Types of Numbers Worksheets | Questions and Revision | MME

# Types of Numbers Worksheets, Questions and Revision

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## Types of Numbers:

Understanding the different types of numbers is key to other areas of maths. Types of numbers is all about terminology and knowing what each number actually is. See the list below to help you get started.

### What is an Integer?

An integer is a whole number. This means no decimals or fractions.

Examples of integers: $7,\,\,23,\,\,1,\,\,3,583$

### What is a rational number?

A rational number is any number that we can write as a fraction. Specifically, a fraction that has an integer on the top and the bottom.

Note: just because some number isn’t written as a fraction doesn’t mean it can’t be. For example, any integer is also a rational number, because we can just write it “over 1” as a fraction, see:

$5=\dfrac{5}{1}$

Lots of decimals (but not all!) can also be written as fractions. See:

$0.3=\dfrac{3}{10}$

Examples of rational numbers: $\dfrac{3}{8},\,\,\dfrac{1}{6},\,\,\dfrac{19}{5},\,\,\dfrac{12}{1}$

### What is an irrational number?

An irrational number is any number that we can’t write as a fraction. In other words, it is the opposite of rational. Another way to see irrational numbers is decimals that go on forever and never repeat.

Examples of irrational numbers: $\pi,\,\,\sqrt{2},\,\,\sqrt{7}$

### Different types of integer:

Square Numbers

A square number is the result of multiplying any integer by itself. We write square numbers like

$\text{“4 squared” }=4\times 4=4^2=16$

You are expected to know the first 15 square numbers. They are shown below.

$1,\,\,4,\,\,9,\,\,16,\,\,25,\,\,36,\,\,49,\,\,64,\,\,81,\,\,100,\,\,121,\,\,144,\,\,169,\,\,196,\,\,225$

Cube Numbers

A cube number is the result of multiplying any integer by itself twice. We write cube numbers like

$\text{“2 cubed” }=2\times 2\times 2=2^3=8$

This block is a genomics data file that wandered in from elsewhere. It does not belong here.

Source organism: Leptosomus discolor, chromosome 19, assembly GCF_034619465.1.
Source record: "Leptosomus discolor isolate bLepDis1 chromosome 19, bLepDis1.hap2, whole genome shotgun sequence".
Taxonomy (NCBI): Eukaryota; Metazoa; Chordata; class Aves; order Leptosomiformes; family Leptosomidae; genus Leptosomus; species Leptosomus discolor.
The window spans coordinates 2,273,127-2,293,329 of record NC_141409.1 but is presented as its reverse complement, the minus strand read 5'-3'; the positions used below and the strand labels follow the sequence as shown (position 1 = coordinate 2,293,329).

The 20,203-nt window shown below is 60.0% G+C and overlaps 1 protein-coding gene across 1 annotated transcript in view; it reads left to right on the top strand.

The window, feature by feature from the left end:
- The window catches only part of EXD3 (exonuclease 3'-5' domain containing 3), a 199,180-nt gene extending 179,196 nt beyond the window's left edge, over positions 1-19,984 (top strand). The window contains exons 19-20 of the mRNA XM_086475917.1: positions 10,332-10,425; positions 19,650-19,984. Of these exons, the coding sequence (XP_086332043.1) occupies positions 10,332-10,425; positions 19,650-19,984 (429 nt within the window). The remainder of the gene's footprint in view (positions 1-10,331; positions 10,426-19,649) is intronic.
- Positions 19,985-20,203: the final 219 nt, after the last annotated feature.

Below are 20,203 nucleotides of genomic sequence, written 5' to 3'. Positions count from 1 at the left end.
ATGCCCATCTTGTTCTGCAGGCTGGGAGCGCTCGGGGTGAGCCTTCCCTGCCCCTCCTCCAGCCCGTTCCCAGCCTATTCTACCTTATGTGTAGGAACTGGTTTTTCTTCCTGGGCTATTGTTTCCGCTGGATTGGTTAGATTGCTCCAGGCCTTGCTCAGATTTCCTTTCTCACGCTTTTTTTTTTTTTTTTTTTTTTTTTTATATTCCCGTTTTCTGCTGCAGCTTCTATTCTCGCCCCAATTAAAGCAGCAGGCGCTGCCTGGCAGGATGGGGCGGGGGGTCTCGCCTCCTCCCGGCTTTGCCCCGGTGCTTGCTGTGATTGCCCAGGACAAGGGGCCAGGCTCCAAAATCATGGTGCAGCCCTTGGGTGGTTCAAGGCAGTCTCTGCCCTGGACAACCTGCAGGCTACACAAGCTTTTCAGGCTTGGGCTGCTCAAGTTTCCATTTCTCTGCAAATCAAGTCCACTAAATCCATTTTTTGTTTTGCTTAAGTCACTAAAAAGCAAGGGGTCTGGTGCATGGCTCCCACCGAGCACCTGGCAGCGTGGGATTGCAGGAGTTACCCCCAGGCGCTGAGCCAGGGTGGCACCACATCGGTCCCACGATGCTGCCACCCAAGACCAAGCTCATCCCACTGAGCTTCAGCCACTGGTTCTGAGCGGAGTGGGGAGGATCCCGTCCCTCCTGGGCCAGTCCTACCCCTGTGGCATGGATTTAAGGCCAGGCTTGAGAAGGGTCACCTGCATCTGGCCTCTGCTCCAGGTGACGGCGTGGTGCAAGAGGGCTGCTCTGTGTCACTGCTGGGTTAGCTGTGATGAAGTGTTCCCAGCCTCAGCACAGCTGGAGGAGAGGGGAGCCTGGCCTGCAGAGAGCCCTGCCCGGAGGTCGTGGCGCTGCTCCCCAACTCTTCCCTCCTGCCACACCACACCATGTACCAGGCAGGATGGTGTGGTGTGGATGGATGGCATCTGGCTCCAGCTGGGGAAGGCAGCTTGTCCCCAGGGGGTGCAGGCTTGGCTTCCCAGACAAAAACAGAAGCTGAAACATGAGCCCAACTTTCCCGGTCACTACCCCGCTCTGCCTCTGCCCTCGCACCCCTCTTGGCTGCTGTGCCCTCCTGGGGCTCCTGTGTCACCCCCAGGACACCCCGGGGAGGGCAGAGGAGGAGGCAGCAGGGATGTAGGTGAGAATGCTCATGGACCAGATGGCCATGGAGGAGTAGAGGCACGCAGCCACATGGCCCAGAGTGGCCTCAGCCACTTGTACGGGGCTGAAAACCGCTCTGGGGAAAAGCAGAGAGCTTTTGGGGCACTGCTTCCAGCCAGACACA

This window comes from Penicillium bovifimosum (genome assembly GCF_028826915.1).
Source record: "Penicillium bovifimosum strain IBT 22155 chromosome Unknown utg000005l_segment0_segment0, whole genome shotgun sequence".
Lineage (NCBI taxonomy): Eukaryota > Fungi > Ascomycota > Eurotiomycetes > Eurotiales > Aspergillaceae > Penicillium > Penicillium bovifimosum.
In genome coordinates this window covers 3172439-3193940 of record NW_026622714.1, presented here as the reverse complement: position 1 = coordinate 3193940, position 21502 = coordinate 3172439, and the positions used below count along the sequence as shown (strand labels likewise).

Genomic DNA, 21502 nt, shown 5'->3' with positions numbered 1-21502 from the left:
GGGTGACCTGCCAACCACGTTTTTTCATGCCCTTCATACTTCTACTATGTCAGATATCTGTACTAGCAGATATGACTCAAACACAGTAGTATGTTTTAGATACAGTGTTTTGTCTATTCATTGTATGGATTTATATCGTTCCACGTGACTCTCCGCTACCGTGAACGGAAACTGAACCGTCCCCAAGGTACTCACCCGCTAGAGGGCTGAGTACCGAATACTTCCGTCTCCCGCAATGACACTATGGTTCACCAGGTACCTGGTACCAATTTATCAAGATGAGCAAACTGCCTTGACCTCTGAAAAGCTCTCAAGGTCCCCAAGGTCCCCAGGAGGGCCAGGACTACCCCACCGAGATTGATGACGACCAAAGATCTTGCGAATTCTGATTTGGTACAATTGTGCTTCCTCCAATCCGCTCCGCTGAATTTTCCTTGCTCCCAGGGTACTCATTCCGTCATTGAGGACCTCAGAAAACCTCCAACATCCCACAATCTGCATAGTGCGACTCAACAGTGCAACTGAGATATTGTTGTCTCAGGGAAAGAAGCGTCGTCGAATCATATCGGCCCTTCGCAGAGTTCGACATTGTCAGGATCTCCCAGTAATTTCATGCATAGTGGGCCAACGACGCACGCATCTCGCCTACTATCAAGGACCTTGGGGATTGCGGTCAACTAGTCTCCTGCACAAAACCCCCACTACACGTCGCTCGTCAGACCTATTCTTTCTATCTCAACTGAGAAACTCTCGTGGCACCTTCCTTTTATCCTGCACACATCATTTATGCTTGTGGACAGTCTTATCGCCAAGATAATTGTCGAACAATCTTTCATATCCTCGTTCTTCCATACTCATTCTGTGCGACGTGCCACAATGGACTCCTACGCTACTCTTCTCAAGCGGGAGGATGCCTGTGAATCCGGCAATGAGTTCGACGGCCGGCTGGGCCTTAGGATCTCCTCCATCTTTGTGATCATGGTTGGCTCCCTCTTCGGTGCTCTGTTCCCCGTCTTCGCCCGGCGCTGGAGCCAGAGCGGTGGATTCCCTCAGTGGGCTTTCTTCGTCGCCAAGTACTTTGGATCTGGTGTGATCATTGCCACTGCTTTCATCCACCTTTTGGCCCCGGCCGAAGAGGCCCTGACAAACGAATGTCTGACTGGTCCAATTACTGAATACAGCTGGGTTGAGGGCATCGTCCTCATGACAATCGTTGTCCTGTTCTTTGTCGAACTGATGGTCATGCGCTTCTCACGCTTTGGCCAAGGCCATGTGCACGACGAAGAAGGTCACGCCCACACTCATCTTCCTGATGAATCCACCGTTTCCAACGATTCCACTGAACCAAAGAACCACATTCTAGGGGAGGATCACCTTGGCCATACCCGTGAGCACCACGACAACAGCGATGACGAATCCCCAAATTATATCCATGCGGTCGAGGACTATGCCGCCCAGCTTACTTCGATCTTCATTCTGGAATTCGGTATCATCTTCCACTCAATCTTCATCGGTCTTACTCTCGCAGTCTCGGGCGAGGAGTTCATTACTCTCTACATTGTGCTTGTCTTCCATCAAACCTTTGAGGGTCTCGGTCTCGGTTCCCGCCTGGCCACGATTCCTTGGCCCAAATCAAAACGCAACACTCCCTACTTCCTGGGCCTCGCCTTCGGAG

You should be familiar with the first few cube numbers.

Examples of cube numbers: $1,\,\,8,\,\,27,\,\,64,\,\,125$

Prime Numbers

A prime number is only divisible by 1 and itself. Every whole number is made up of prime numbers.

Note: the number 1 is not a prime number.

Examples of prime numbers: $2,\,\,3,\,\,11,\,\,19,\,\,37$

Factors

A factor is a number that goes into another number. For example, we say that “2 is a factor of 8” because 2 goes into 8 with no remainder:

$8\div 2 = 4$

Most integers have multiple factors.

All the factors of 12: $1,\,\,2,\,\,3,\,\,4,\,\,6,\,\,12$

Multiples

A multiple of a number is any value that appears in the times tables for that number. For example, we say that “30 is a multiple of 6” because

$6 \times 5 = 30$

Every number has an infinite number of multiples.

Some multiples of 8: $8,\,\,24,\,\,64,\,\,112,\,\,8,008$

### Example 1: Types of Numbers

State which of the words below correctly describe the number 3.5.

• rational
• prime
• square
• real

3.5 is rational – it can be written as the fraction $\frac{7}{2}$.

3.5 is not prime – only whole numbers can be prime.

3.5 is not a square number – only whole numbers are square numbers.

3.5 is real – since it is a rational number, we know it is also real.

### Example 2: Rational Numbers

State which of the following numbers is rational giving a reason for your answer.

a) $\sqrt{5}$

b) $0.66\dot{6}$

c) $\pi$

d) $-\sqrt{8}$

$0.66\dot{6}$ is the only rational number as the recurring decimal can be written as a fraction (as shown below) and fractions are rational numbers

$0.66\dot{6}=\dfrac{2}{3}$

### Example Questions

The easiest way to consider factors is in pairs: two number that, when multiplied, make 45. We get

$1 \times 45 = 45$

$3 \times 15=45$

$5\times 9 = 45$

There are no more factor pairs, so we’re done. Therefore, the complete list of factors is

$1,\,\,3,\,\,5,\,\,9,\,\,15,\,\,45$

a) $1^3=1$, so 1 is a cube number.

b) $3^3=27$, so 27 is a cube number.

c) $4^3=64$, so 64 is a cube number.

d) The next cube number after 64 is $5^3=125$. Therefore, 100 must not be a cube number.

0.89 is a rational number, because we can write it as a fraction, as shown:

$0.89=\dfrac{89}{100}$

b) $2\sqrt{4}$ is an integer as,

$2\sqrt{4}=\sqrt{4\times4}=\sqrt{16}=4$

c) $0.33\dot{3}$ is the only rational number as the recurring decimal can be written as a fraction,

$0.33\dot{3}=\dfrac{1}{3}$

### Worksheets and Exam Questions

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